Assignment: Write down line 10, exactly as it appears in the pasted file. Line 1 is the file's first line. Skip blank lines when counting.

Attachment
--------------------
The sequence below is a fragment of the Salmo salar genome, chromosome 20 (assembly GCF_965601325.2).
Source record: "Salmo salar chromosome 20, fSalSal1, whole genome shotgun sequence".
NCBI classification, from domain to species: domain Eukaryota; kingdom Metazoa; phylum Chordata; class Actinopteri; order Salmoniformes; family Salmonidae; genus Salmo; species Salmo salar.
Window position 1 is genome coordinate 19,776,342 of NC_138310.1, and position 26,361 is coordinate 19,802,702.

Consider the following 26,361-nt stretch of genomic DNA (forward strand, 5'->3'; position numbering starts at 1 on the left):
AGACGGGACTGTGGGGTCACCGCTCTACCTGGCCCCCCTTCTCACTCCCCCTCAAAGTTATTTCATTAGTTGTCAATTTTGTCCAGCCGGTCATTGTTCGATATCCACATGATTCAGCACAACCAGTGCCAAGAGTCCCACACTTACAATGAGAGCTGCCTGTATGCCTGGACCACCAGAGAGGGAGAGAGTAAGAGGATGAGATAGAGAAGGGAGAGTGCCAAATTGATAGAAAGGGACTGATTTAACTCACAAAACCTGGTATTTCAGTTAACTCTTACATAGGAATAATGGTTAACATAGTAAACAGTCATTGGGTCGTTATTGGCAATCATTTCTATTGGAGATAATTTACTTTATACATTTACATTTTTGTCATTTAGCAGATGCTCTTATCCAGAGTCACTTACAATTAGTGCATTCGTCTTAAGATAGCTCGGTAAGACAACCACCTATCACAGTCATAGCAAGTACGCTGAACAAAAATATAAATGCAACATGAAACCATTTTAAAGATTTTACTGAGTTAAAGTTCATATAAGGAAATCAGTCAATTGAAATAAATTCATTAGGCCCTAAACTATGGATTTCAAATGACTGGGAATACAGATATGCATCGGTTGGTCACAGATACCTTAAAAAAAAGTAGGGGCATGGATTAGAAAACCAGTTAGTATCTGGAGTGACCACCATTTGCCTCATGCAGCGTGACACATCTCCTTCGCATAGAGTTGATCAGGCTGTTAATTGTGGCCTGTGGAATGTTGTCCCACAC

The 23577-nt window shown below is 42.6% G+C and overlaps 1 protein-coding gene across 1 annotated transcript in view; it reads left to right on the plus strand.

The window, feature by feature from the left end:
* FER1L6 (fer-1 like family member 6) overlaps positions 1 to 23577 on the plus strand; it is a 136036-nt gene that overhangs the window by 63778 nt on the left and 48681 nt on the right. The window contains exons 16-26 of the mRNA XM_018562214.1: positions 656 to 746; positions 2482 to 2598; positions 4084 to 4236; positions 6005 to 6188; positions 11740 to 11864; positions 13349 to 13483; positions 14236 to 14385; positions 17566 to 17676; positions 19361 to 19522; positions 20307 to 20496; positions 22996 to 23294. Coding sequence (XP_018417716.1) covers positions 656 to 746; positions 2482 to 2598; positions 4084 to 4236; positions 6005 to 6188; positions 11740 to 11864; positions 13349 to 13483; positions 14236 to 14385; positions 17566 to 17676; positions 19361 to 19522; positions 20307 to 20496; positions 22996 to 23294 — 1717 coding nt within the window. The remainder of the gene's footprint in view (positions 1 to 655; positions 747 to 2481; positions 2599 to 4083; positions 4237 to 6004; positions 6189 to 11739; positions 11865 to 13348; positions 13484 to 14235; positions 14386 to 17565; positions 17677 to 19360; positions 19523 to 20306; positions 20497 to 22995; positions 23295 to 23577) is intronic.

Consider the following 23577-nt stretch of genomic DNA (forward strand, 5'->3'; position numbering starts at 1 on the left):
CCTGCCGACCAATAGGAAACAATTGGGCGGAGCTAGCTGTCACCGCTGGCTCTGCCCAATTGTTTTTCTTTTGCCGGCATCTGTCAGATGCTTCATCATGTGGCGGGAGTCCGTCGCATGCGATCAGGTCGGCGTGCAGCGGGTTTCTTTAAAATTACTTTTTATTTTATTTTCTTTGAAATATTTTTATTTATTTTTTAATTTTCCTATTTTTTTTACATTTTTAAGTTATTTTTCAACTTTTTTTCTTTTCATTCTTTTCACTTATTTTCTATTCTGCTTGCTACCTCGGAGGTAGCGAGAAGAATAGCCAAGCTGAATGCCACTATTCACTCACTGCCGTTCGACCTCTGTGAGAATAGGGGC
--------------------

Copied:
Consider the following 23577-nt stretch of genomic DNA (forward strand, 5'->3'; position numbering starts at 1 on the left):